The contract will be officially signed on August 31
The government of Sudan concluded a peace agreement on Sunday, August 30, with the Sudanese Revolutionary Front (SRS) and rebel groups from the regions of Darfur, Southern Kordofan, and the Blue Nile. The agreement will be officially signed on Monday in the capital of neighboring South Sudan, DW reports with reference to the Sudanese news agency Suna.
The government's peace agreement with the rebels talks about power-sharing, security, land ownership, investigation of crimes committed during the civil war, and the return of refugees.
The Sudanese Revolutionary Front will have to disband insurgent groups, and the government is committed to taking their fighters into the Sudanese army.
Peace talks were possible after the April 2019 mass protests overthrew the Sudanese leader Omar al-Bashir. The first preliminary agreement on a peace agreement with the new transitional government of Sudan was reached in September 2019, mediated by South Sudan.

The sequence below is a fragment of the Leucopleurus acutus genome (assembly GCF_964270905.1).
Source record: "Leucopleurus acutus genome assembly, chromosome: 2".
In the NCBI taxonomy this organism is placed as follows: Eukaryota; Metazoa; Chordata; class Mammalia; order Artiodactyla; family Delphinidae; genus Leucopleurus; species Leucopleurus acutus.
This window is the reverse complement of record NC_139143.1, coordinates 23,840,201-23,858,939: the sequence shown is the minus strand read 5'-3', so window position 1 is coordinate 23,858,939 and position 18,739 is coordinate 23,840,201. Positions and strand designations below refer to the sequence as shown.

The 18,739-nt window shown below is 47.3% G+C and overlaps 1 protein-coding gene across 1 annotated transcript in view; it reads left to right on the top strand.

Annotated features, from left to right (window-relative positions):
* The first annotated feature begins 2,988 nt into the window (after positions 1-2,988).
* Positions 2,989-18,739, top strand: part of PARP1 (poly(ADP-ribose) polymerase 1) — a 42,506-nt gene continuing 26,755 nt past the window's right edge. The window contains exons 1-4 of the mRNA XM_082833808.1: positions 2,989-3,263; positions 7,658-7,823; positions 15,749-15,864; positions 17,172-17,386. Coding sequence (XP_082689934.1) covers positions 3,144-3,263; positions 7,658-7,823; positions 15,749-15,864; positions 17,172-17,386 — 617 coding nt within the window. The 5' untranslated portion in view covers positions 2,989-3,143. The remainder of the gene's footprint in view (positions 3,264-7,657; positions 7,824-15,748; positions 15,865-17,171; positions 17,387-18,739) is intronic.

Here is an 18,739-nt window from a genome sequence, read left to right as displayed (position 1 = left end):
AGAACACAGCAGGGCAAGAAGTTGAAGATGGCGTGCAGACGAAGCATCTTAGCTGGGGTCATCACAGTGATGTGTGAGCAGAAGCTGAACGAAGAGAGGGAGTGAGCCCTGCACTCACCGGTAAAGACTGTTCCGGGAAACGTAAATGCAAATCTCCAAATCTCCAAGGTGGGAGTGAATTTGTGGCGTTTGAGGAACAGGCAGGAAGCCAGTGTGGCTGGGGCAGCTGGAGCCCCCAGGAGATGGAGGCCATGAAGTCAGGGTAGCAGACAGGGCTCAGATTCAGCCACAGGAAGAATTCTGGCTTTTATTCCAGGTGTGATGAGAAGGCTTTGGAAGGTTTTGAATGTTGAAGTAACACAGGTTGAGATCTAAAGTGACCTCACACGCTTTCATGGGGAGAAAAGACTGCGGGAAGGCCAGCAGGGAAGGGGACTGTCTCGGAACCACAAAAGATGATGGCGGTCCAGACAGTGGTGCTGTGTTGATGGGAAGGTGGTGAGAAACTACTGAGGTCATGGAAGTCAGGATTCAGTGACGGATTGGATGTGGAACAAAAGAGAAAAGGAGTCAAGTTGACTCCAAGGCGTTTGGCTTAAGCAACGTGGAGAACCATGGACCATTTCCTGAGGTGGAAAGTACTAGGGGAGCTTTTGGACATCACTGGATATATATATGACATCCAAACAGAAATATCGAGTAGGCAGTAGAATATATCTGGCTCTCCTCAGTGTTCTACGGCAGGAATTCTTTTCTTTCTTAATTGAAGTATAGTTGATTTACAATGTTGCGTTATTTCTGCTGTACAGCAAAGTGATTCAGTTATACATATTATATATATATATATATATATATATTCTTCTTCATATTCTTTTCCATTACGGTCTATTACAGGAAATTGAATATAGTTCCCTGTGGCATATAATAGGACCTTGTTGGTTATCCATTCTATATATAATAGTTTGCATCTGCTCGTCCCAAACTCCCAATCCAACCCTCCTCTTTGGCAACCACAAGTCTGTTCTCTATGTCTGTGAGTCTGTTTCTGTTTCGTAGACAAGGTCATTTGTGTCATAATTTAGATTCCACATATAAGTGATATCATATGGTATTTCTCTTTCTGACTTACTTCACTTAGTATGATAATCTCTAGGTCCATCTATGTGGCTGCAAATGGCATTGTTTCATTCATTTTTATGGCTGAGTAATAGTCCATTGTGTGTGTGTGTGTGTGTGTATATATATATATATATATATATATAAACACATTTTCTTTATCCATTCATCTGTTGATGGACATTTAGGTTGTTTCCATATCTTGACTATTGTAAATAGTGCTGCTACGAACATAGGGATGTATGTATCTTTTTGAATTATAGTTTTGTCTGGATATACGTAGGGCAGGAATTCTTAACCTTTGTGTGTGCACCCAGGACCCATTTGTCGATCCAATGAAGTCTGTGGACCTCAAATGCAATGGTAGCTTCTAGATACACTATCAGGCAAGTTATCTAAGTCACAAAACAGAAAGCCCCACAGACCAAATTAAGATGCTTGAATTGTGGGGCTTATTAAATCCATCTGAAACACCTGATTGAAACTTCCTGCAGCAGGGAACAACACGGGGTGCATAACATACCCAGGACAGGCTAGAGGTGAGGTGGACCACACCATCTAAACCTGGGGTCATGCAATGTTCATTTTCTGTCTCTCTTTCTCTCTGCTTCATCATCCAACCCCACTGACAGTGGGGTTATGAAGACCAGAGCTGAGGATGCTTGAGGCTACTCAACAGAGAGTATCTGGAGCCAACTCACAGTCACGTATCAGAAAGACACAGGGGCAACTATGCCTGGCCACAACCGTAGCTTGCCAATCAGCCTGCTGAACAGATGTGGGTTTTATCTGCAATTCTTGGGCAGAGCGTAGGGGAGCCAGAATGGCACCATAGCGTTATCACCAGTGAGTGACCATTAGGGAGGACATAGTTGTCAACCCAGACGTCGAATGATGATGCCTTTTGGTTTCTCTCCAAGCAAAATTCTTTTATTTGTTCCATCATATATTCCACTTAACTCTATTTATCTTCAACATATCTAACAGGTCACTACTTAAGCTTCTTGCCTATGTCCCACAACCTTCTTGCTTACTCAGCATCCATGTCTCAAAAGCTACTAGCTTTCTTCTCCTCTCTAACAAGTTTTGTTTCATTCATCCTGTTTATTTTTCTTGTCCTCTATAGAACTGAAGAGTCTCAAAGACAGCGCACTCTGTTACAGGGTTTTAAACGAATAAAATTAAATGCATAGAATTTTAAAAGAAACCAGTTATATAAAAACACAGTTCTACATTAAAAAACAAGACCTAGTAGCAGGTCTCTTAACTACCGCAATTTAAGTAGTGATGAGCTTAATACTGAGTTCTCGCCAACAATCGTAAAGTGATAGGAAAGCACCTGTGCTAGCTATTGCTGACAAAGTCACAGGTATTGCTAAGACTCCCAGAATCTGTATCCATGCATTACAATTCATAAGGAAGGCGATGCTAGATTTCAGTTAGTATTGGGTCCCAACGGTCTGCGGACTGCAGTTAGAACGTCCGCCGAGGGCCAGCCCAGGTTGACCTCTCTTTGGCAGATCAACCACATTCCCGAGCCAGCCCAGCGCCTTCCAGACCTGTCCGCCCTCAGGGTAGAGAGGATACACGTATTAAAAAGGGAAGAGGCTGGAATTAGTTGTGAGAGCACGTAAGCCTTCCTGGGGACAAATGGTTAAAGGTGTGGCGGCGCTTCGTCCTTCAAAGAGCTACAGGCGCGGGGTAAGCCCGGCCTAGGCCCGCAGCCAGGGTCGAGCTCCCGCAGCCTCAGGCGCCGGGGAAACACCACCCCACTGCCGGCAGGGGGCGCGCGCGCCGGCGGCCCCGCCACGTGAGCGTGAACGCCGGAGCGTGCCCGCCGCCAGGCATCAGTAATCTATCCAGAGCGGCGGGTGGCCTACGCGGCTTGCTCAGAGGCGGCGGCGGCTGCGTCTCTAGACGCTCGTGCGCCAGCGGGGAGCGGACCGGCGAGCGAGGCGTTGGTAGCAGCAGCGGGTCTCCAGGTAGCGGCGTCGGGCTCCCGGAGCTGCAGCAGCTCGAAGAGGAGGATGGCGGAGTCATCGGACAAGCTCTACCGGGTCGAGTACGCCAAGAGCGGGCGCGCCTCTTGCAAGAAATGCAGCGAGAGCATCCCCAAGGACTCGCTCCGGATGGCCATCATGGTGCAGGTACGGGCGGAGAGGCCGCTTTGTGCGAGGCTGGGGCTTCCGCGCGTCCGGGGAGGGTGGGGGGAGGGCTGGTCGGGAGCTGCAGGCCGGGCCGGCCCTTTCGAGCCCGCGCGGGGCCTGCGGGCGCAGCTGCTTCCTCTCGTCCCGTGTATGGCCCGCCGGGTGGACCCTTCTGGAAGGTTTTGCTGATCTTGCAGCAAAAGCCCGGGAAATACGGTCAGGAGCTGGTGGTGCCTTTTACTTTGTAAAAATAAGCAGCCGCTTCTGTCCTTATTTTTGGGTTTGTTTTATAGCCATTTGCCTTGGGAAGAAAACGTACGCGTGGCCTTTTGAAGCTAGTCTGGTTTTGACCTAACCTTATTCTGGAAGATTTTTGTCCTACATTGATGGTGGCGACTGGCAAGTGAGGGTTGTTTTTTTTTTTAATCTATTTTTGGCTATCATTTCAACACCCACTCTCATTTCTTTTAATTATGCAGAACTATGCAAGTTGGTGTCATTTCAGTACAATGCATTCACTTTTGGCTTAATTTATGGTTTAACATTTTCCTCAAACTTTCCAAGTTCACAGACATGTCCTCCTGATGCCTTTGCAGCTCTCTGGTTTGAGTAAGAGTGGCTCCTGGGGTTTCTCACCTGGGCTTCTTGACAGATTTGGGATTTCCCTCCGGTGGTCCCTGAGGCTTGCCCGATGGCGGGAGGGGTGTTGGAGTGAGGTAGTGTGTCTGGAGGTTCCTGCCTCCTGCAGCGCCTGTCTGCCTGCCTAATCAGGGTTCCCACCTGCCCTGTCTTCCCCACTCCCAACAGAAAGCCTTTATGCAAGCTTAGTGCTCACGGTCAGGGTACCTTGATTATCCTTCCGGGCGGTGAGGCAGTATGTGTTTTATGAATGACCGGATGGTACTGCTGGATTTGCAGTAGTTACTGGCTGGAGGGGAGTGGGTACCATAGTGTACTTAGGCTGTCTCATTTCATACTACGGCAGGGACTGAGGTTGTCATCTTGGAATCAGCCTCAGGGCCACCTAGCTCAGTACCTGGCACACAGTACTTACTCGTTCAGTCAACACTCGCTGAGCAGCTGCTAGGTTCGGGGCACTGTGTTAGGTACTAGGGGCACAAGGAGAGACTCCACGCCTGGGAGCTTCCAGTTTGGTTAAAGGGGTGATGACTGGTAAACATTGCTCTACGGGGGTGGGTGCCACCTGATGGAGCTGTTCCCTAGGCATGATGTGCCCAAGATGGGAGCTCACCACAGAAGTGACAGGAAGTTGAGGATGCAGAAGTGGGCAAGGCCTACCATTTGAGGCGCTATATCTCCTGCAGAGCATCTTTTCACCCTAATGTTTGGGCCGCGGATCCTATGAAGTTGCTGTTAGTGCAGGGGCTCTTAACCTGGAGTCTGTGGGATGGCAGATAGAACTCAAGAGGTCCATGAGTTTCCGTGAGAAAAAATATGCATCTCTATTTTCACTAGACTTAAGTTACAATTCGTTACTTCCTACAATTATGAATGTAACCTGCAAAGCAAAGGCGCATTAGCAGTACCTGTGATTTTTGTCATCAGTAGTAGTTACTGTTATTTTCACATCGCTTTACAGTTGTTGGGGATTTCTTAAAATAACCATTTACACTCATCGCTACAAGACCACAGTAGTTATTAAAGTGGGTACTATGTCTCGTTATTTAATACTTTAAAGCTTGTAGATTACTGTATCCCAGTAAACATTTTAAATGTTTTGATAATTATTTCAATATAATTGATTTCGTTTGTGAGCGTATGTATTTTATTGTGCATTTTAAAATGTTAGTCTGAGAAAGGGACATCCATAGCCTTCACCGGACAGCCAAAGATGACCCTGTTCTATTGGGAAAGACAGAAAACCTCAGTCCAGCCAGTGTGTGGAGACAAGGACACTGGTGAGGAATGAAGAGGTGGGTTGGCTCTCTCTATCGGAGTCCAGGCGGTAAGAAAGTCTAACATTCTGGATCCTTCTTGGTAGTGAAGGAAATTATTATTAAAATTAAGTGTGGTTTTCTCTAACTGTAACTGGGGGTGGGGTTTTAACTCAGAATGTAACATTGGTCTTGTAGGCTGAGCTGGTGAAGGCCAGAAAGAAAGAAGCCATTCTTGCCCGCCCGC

According to the UN, since 2003, about 300 thousand people have been killed in the conflict in Darfur, 2.5 million people were forced to leave their homes and became refugees. In 2011, fighting broke out in South Kordofan and the Blue Nile. Sudanese President Omar al-Bashir is considered the initiator of the mass destruction of three ethnic minorities: Fur, Masalit, and Zaghawa.
Recall that during the protests in Sudan in July 2019, five students were shot dead, after which all schools in the country suspended the education process.
We also reported that in January, a military transport plane crashed in Sudan, and then all the people on board were killed.